Lord Hoffman in the Supreme Court rejected the Court of Appeal’s view. He said: “LLP was the only intermediary in the chain in contact with [Mrs Plevin for the purpose of ICOB 4.3.1R]. It follows that ICOB 4.3.1R applied in this transaction to LLP only. It did not apply to Paragon.” Simple. That reflects a fairly common sense view of what the rule was probably intended to do. The Supreme Court sided with Mrs Plevin on other grounds and sent the case back to the lower courts for re-consideration.
So, does that mean that any intermediary “up the chain” is entitled to say that the customer-facing intermediary bears full responsibility for ensuring compliance with all ICOBS requirements? There are a number of considerations which lead to the view that intermediaries “up the chain” need to play close attention to sales practices deployed by the customer-facing intermediary:
- Even though the rule has been in-force since 2005, its premise flies against the direction of travel regarding product governance and responsibility for customer outcomes. It is arguable that product governance and customer outcome should be the responsibility of everyone in the chain; after all, they all receive the benefit of being in the chain in terms of commissions and/or premiums.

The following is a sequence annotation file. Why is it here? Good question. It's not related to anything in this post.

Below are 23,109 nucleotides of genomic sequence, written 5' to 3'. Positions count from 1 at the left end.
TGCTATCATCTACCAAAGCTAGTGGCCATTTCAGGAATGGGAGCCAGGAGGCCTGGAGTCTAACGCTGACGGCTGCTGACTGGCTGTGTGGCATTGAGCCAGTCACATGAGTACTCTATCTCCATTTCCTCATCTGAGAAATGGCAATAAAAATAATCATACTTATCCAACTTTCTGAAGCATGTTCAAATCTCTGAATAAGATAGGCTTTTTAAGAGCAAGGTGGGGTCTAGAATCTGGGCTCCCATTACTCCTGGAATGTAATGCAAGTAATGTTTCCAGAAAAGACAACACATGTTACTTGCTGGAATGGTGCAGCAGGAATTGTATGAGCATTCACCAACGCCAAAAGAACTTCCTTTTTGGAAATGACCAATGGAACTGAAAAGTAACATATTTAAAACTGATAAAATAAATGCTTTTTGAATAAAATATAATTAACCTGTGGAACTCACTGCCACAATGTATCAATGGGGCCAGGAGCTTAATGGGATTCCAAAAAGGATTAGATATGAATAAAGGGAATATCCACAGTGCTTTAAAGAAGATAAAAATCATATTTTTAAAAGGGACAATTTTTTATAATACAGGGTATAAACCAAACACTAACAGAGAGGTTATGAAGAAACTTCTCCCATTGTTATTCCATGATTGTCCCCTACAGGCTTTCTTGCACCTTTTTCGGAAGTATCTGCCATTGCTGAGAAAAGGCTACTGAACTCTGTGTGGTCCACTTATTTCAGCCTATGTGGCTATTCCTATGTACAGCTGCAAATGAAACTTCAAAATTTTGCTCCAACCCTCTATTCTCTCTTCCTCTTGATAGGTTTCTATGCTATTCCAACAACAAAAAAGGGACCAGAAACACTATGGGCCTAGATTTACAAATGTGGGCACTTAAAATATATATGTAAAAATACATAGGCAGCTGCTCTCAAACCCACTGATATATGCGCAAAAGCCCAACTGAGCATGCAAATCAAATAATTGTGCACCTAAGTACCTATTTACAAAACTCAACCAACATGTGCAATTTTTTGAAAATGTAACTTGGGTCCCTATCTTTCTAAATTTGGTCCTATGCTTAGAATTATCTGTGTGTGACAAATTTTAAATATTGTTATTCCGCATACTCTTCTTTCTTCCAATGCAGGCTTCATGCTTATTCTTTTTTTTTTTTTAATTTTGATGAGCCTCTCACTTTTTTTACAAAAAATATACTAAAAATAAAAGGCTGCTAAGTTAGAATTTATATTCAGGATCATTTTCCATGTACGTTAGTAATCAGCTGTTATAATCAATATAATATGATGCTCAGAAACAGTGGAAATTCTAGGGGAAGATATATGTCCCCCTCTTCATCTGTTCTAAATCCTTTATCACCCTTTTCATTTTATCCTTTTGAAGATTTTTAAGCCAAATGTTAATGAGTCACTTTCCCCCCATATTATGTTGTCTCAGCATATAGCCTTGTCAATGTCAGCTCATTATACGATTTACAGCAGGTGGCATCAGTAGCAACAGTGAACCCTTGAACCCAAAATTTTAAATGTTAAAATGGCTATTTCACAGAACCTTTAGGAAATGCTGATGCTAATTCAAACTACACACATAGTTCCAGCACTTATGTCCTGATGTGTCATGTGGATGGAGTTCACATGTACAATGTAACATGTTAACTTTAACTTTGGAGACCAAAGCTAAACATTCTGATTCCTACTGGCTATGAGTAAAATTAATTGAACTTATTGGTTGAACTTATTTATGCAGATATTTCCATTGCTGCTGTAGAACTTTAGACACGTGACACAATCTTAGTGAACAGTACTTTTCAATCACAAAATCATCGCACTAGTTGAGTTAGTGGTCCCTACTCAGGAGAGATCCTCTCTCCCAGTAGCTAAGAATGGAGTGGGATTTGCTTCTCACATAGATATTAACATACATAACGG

- Intermediaries “up the chain” will in any event be exposed to the practical consequences of failures by the customer-facing intermediary in terms of commission and premium refunds if sales have to be reversed.
- Depending on the structure, an insurance intermediary chain could constitute a form of outsourcing of sales by the insurer or other intermediaries “up the chain”. For an intermediary “up the chain” to simply take the view that they are not interested in ensuring compliance by the customer-facing intermediary (especially when that customer-facing intermediary may be acting as their agent) appears to ignore basic principles of outsourcing.
- Under s384 of the Financial Services and Markets Act 2000, the FCA has the power to impose restitution requirements on any firm that was knowingly involved in a contravention of any ICOBS rule by the customer-facing intermediary. There is a reasonable expectation that all intermediaries in the chain, as well as the insurer, will have a sense of the sales practices being deployed at the point of sale by the customer-facing intermediary; intermediaries “up the chain” cannot simply close their eyes to sales practices by the customer-facing intermediary;
- Finally, intermediaries “up the chain” are in no way absolved of their Principle 6 TCF obligations; Rule 4.1R has no impact on that at all.
So, the safer view is that insurers and insurance intermediaries “up the chain” should still concern themselves with sales practices and with ICOBS compliance. In light of the foregoing, perhaps the better question is whether it makes sense for Rule 4.1R to be deleted.
 Apologies for the shifting references (ICOB/ICOBS) but since the sale at the heart of the Court case occurred prior to the implementation of ICOBS in 2008, references in the Court case are to the precursor rules in ICOB.